This image displays varicosities. This image displays dilated varicose veins typical of varicosities. This image displays the purple discoloration typical of varicosities. This image displays varicosities. This image displays extensive varicosities. Varicosities (numerous superficial veins) are common, particularly in women.
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Varicose Veins (Varicosities)  Information for adults

Picture of Varicose Veins (Varicosities): This image displays varicosities. Divider line
This image displays varicosities.
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Overview
Varicose veins (varicosities) are twisted, enlarged veins at the skin surface. The word comes from the Latin word varix, which means "twisted."

Varicose veins occur due to poor functioning (malfunction) of valves in the deeper leg veins (venous insufficiency), making blood back up (pool) in the legs, with the resulting pressure causing surface veins to enlarge.
Who's At Risk
Varicose veins affect up to 60% of American adults. Women are more often affected than men.

You are at greater risk if you:
  • Are older
  • Have other family members with varicose veins
  • Are overweight
  • Stand for long periods of time
Varicose veins often first occur during pregnancy, when the growing baby exerts pressure on the mother's leg veins.
Signs and Symptoms
Bulging, cord-like, twisted, soft, blue-to-purple swellings are seen on the legs, anywhere from the groin to the ankle. Many times there are no symptoms, but some people complain of burning, throbbing, muscle cramping, swelling, or an achy or heavy feeling in the legs.
Self-Care Guidelines
Compression stockings (to help blood return to the heart and give extra support to the damaged veins) are the first thing to try. This may be difficult, as you must search for the proper kind, and they are tighter and require more effort to put on than regular hose and socks. However, wearing compression stockings is the most important thing you can do and will be required by any doctor you see.

For the maximum benefit, compression stockings must be worn every day and put on when first getting out of bed, before gravity has a chance to cause the legs to swell. Non-prescription compression (or pressure) stockings are sold in many pharmacies and medical supply stores. They are also available on the Internet. Many styles, colors, and strengths are available. Make sure they fit properly. You may need to measure your leg to assure proper fit. For people with arthritis, there are devices to help you put on compression stockings.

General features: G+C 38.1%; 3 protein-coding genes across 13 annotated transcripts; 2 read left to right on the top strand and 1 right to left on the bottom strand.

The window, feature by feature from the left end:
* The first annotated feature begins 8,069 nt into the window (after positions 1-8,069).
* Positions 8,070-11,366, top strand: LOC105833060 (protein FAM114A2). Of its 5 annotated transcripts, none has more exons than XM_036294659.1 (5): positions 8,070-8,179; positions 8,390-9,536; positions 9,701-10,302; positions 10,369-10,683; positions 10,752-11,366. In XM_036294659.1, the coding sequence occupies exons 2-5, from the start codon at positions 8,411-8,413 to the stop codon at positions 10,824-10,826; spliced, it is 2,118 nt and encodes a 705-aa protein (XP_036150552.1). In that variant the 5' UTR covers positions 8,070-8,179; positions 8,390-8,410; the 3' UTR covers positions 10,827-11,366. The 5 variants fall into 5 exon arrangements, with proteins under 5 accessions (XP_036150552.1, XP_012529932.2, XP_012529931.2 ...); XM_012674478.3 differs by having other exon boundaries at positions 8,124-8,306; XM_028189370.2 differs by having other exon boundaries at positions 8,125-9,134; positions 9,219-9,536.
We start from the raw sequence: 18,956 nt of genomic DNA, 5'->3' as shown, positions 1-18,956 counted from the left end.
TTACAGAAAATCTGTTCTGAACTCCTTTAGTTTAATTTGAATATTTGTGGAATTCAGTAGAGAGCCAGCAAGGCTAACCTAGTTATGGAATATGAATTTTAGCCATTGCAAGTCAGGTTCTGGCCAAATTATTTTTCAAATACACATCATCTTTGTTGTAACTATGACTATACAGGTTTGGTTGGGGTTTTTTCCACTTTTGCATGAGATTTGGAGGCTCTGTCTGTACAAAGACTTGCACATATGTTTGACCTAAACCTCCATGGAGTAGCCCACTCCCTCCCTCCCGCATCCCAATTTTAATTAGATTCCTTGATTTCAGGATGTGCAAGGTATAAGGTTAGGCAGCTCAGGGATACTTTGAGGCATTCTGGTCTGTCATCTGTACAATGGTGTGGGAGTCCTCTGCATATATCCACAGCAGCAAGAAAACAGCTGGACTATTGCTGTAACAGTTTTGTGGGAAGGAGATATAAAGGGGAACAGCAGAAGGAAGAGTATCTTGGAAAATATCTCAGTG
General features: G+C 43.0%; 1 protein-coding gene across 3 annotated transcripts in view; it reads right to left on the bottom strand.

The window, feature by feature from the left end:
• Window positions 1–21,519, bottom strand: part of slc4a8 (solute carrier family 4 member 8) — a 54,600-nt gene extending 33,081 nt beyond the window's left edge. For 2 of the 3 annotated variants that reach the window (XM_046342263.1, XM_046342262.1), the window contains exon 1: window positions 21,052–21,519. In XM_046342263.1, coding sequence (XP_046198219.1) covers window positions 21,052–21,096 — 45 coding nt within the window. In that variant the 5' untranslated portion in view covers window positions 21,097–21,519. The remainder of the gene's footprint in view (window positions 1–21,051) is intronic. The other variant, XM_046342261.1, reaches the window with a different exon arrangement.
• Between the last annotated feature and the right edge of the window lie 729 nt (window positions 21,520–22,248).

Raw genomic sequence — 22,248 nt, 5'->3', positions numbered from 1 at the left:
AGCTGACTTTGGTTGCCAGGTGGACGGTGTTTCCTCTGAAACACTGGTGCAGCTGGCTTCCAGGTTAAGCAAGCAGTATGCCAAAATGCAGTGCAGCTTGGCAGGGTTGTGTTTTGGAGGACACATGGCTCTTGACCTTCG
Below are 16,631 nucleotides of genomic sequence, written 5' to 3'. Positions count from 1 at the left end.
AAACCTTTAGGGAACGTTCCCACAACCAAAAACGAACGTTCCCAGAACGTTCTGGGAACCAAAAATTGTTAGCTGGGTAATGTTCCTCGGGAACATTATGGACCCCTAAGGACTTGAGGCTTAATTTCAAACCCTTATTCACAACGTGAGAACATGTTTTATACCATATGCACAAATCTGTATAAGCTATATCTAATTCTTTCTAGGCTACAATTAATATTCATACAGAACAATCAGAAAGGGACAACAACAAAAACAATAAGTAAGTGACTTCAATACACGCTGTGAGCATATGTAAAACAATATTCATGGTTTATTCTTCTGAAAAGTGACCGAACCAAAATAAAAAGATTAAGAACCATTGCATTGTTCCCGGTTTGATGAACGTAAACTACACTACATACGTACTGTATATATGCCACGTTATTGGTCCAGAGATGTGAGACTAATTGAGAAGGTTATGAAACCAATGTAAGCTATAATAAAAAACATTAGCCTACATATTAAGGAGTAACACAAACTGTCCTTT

Herbal supplements with horse chestnut might help control some symptoms of varicose veins, but they will not eliminate the problem entirely. There is also concern regarding the purity of these over-the-counter products, as they are not regulated like prescription medications are.

To prevent varicose veins from getting worse:
  • Exercise
  • Lose weight
  • Avoid tight clothing, which holds back blood from returning to the heart
  • Elevate your legs
  • Avoid long periods of standing
When to Seek Medical Care
See your doctor if compression stockings do not improve your symptoms, if you have a breakdown in the skin (ulcer), or if you have severe swelling or pain in your leg.

You might also see a doctor if you are concerned with how the veins appear and are considering having them removed. Insurance will usually not cover treatment of varicose veins for cosmetic reasons.
Treatments Your Physician May Prescribe
If you have any signs of infection or skin breakdown, antibiotics or special dressings may be recommended.

An exam will be done to evaluate blood flow (circulation) in your leg. An ultrasound test may be done to check for a blood clot.

You may be referred to a vein specialist (phlebologist) to discuss treatment options, which include:
  • Sclerotherapy
  • Endovenous (inside the vein) laser
  • Radiofrequency treatment
  • Surgery

References

Bolognia, Jean L., ed. Dermatology, pp.1635. New York: Mosby, 2003.

Freedberg, Irwin M., ed. Fitzpatrick's Dermatology in General Medicine. 6th ed. pp.21. New York: McGraw-Hill, 2003.
Last Updated: 22 Dec 2008